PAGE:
The Counsellor’s Ramblings…

~Mr. James Chong

August is here! The Lion Mind team is working hard to contribute to the community despite the limitations of the COVID-19 pandemic.

In July, Associate Psychologist Mr Tan Wei Jie has presented on how to manage OCD during the COVID-19 pandemic. This topic is especially close to our hearts because we see an increase in new clients suffering from stress and OCD-related issues.

In the preparation for phase three onward, we have expanded our facilities and services. We have a dedicated workshop room, two counselling room, and a staff office. This will allow us to provide a customized service to each of our visitors.

The Graduate Certificate in Psychotherapeutic Approaches (Cognitive Behaviour Therapy specialization) August workshop is sold out (with safe-distancing measures put in place)! We will be having the next run in December.

In addition, we will be reviewing our “Introduction to Counselling”, “Introduction to Art Therapy” workshop for 2021 run. We are also working on a three-day certification workshop for Solution-focused Brief Therapy for 2021. Do keep a lookout for it!

Lastly, for this month, we will be having a webinar on Coping with ‘Caregiver Stress & Burnout’ by our in-house Clinical Psychotherapist Ms Vivien Lai.

Stay Safe, Stay United! #SGUnited


To read past articles, you may go to The Counsellor’s Corner page.

 

The Psychotherapist’s Ramblings

~ Ms. Dhivyaasrree Krishnamoorthy

There has been frequent news about cyberbullying in Singapore and other countries. Name calling, rumour spreading, unpleasant images and personal information being spread online by students and adults about other people that they do not share a good relationship with are some types of cyberbullying (Lin, 2020). While these incidents may start as a “joke” among friends, they cause a lasting impact on the individual. According to a global study, children in Singapore are at a higher risk of being bullied online and they affect children as young as eight years old (Youjin, 2020). What causes cyber bullying and how do we stop it, then?
 
 
Causes of cyberbullying
Having access to smartphones at a young age but not being given guidance on the type of information to be shared online, knowing how to prevent social media addiction and separating reality and virtual life increases the risk of children being cyberbullied or being the bullies themselves. Social media platforms become a way for youth to compete among themselves to see who is popular based on the number of followers or likes they receive for their posts. Such comparisons result in children expressing their emotions about another person through social media platforms during misunderstandings, so they gain more attention from followers and feel that they have power. These situations do not solve the problem either. Instead of communicating what made them feel uncomfortable, commenting about an individual through social media platforms result in other people ostracizing that individual. This action results in the affected person not being able to interact with others normally and experiencing a decrease in their quality of life.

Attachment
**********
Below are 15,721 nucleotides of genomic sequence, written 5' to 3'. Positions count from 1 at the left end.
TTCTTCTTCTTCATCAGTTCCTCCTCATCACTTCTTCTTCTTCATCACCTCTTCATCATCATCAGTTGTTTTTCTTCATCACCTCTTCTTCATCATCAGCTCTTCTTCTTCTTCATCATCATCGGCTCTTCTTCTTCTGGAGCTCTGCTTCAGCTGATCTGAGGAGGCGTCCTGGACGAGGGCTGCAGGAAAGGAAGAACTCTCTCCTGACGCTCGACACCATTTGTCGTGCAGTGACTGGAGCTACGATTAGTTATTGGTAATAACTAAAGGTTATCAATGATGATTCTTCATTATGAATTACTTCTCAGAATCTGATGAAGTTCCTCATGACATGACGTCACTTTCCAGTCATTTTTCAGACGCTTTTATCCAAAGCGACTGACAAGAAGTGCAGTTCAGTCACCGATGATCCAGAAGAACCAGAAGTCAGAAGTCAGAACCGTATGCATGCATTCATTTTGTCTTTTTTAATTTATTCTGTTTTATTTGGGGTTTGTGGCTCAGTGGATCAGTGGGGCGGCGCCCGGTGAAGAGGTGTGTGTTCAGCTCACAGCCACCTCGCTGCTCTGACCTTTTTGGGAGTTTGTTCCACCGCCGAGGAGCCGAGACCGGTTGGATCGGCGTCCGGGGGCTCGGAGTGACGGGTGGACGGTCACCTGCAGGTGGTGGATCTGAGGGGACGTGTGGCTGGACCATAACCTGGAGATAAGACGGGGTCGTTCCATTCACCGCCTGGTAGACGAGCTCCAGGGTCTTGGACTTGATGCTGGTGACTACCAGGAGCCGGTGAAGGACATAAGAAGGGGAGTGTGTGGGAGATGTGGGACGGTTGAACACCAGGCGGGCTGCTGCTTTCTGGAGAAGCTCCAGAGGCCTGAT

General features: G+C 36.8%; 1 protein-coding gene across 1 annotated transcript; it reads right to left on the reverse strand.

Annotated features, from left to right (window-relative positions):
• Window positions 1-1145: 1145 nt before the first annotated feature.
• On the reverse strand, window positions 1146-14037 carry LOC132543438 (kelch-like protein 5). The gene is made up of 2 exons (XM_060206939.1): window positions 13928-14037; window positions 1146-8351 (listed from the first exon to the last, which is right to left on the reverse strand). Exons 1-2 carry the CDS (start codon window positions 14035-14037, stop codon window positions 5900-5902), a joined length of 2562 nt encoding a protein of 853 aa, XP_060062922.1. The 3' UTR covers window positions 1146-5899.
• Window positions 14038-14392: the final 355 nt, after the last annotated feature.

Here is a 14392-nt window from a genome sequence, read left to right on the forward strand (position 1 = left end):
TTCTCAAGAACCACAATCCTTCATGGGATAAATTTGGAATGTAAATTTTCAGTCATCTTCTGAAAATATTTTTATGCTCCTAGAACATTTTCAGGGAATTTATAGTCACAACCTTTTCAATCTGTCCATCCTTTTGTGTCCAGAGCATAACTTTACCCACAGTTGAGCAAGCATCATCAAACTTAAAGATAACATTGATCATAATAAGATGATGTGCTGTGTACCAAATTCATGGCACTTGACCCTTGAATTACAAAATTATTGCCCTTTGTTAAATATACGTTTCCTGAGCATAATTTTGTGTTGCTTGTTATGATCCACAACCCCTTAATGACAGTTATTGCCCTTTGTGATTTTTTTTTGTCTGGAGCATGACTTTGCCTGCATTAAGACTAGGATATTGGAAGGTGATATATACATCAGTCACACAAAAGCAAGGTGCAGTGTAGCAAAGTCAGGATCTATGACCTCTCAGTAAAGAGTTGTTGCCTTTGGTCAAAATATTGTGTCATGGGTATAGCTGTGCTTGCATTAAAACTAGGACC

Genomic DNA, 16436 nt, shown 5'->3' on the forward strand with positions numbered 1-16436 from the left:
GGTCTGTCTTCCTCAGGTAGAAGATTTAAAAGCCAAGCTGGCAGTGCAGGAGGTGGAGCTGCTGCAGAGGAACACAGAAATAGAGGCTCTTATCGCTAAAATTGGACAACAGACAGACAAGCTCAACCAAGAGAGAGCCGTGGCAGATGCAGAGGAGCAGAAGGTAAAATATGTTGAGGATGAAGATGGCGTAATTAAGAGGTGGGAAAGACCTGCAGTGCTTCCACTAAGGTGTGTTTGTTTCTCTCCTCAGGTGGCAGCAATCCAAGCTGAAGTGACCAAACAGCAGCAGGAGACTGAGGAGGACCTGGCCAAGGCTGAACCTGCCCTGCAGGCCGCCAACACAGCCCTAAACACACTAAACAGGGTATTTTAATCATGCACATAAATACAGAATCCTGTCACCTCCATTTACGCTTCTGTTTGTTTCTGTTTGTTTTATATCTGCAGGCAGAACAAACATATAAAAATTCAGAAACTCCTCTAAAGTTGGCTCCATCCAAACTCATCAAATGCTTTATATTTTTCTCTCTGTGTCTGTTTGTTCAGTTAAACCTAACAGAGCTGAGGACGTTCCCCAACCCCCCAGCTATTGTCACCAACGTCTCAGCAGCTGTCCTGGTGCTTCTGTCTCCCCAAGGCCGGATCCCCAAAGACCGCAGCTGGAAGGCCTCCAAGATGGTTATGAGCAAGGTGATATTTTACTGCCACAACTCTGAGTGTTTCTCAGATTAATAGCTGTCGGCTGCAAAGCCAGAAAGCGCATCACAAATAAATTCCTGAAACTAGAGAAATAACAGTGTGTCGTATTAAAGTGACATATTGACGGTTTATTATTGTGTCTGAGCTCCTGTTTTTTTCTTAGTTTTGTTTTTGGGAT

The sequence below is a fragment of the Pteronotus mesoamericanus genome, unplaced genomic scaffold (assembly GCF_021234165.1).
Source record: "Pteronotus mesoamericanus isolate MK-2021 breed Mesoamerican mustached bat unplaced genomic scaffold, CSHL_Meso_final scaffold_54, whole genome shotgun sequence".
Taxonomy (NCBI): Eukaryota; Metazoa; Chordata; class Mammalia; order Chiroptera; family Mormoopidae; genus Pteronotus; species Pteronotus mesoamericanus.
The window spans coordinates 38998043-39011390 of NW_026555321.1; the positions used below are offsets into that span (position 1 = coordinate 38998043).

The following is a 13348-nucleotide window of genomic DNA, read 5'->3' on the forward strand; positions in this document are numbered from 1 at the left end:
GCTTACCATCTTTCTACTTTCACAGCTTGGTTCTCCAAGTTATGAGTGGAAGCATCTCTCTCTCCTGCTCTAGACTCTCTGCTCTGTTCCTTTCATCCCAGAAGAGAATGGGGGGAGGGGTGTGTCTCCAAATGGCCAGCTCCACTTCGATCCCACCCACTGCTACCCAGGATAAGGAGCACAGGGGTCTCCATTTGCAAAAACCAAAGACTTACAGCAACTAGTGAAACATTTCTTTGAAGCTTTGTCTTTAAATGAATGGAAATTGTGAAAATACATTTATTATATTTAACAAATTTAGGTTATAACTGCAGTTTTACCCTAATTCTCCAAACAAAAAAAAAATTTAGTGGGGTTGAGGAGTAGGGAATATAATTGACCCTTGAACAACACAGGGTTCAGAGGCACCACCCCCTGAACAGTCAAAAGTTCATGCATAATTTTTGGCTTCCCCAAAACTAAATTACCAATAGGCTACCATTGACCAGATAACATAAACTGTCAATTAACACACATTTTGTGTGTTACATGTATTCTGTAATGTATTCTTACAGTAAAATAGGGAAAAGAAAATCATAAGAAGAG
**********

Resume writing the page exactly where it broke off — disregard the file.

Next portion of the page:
Are we the bullies?
There are times where social media becomes a platform for us to express our emotions. While it helps us feel better, it also helps up to know if there are other people who also feel the same way as us. But, do we get carried away with what we share? Using the term “rant”, how far do we go with sharing our views or opinions when it concerns someone?
Look through the checklist below to see if you may be a cyberbully:

  • Have you used someone else’s picture and name and created an account online?
  • Have you spread information about someone by posting online?
  • Have you teased someone online?
  • Have you posted pictures of a person on your social media account without their permission?
  • Have you been honest about your identity online when communicating or sharing information with others?
  • Have you intentionally hurt someone with a comment?

 
 
What should we do?
If we have a misunderstanding with someone, it would be good to talk to the person and let them know how their action or what they said made us feel. This way, if there were things about the situation that we were not aware of or if we misinterpreted what they meant, the misunderstanding would be resolved instead of having to shame someone online. Expressing to someone how they made us feel also helps to improve our communication while resolving the issue effectively. By sharing information about an individual online, it not only tarnishes their image, it prevents us from resolving the problem effectively. Everybody comes from different walks of life and face different challenges daily. If we could empathise with each other, solving conflicts would be more effective and we will be able to understand each other better.
 

References 

Lin, O. (2020). Cyber bullying is a growing danger in S’pore & you should be concerned about it. Retrieved from https://mothership.sg/2020/04/cyber-bullying-singapore

Youjin, L. (2020). Global study warns of ‘cyber pandemic’ among children; biggest risk for S’porean kids is cyber bullying. Retrieved from https://www.todayonline.com/singapore/global-study-warns-cyber-pandemic-among-children-biggest-risk-sporean-kids-cyberbullying


To read past articles, you may go to The Psychotherapist’s Corner page.